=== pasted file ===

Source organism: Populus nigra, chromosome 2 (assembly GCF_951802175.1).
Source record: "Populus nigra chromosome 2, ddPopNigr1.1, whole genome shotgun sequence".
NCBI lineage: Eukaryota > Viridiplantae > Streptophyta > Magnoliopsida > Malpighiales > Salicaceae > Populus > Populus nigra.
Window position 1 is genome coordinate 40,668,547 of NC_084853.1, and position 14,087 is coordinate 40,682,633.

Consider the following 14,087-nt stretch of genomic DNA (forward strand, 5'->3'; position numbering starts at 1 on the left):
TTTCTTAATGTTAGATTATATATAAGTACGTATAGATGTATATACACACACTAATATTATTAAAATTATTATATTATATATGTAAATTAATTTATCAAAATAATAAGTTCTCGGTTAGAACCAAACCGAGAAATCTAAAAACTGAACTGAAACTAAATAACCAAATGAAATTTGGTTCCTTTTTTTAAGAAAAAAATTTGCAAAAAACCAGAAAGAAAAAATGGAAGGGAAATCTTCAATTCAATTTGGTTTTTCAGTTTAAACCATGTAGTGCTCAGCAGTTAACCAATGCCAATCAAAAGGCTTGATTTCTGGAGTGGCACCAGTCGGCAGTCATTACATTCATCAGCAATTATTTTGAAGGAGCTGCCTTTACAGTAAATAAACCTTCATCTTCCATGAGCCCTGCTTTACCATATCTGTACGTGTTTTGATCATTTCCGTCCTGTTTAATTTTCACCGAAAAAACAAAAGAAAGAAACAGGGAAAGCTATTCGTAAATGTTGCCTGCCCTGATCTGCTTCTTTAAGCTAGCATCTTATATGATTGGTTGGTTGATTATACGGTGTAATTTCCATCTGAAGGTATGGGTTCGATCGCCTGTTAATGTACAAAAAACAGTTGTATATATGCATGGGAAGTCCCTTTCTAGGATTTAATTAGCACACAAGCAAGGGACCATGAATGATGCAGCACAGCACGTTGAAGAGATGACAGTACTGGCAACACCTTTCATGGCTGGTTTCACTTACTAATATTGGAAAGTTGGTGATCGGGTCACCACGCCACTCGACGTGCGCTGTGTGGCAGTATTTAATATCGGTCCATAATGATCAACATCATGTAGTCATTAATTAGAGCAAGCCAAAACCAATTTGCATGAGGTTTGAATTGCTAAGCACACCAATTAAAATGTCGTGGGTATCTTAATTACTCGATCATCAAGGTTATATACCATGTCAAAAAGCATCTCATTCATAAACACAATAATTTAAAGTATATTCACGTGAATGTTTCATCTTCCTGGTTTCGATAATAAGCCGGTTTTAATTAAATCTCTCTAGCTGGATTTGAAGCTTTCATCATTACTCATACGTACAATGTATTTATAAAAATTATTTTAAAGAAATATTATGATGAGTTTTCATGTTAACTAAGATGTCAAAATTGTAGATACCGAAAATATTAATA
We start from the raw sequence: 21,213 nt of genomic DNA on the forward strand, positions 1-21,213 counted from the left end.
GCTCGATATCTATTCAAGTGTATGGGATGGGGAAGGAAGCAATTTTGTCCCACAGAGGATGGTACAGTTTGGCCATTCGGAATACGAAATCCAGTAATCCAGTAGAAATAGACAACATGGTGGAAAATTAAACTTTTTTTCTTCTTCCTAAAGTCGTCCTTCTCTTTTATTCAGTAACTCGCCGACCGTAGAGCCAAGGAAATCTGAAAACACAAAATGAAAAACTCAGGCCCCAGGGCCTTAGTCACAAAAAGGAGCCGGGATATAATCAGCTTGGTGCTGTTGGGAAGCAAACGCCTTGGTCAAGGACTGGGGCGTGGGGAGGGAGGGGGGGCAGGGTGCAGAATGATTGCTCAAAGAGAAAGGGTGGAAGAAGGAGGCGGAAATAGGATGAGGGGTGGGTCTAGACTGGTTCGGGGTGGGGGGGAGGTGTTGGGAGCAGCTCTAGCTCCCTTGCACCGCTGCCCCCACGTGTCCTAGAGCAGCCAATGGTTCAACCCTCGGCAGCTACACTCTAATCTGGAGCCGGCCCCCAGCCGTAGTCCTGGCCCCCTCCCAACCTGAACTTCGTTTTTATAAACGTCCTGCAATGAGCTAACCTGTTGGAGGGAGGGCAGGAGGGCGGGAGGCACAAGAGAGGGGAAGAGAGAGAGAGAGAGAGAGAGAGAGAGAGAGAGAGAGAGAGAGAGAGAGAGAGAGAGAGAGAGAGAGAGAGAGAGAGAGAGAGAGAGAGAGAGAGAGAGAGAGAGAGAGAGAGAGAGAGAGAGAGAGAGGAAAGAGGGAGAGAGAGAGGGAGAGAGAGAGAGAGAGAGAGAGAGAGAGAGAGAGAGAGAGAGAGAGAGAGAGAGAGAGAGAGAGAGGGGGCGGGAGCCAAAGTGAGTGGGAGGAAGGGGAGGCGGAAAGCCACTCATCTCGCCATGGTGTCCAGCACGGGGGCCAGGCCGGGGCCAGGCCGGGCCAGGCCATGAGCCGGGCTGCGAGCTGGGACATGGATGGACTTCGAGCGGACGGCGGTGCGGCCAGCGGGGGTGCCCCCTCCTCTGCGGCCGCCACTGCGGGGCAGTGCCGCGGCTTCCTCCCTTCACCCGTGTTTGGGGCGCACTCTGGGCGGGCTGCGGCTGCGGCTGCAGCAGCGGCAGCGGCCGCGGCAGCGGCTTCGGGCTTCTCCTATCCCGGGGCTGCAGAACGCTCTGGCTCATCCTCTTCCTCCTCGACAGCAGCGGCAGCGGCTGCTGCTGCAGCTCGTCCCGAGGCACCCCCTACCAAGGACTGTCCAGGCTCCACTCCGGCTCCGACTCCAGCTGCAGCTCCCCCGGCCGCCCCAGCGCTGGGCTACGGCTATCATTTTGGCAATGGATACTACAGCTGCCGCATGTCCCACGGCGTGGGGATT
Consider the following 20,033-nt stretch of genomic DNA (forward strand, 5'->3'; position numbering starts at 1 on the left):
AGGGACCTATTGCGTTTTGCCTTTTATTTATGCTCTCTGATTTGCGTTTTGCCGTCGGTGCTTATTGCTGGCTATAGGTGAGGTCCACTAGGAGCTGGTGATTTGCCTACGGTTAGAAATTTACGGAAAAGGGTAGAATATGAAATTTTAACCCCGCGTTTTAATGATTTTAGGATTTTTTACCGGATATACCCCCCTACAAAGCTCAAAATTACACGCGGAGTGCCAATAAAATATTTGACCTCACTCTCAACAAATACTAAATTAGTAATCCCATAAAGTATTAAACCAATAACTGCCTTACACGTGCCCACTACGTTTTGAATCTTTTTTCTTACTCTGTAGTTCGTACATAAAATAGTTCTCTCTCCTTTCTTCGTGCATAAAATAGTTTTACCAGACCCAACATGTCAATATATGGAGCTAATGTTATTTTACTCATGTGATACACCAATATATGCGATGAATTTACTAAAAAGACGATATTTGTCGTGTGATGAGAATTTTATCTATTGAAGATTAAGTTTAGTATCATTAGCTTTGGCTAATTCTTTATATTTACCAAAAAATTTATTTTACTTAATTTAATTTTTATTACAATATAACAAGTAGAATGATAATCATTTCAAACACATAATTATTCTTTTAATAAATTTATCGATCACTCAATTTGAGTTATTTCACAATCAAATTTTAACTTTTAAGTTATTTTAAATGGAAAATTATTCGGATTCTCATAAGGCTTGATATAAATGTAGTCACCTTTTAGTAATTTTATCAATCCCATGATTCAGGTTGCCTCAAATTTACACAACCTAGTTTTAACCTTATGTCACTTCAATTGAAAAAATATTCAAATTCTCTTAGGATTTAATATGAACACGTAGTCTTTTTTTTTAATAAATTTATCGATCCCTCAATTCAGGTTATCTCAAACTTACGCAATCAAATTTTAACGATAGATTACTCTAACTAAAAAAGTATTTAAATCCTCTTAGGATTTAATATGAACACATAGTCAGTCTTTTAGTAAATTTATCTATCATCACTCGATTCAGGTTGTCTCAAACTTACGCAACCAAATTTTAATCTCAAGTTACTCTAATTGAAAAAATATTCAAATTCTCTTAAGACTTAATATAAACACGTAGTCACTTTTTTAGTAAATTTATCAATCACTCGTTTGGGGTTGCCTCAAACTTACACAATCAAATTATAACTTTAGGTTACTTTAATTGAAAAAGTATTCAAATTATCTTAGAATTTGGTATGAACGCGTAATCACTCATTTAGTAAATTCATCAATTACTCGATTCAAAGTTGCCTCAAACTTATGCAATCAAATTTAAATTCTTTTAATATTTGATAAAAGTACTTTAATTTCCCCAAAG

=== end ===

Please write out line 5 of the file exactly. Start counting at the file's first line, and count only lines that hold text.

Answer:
Consider the following 14,087-nt stretch of genomic DNA (forward strand, 5'->3'; position numbering starts at 1 on the left):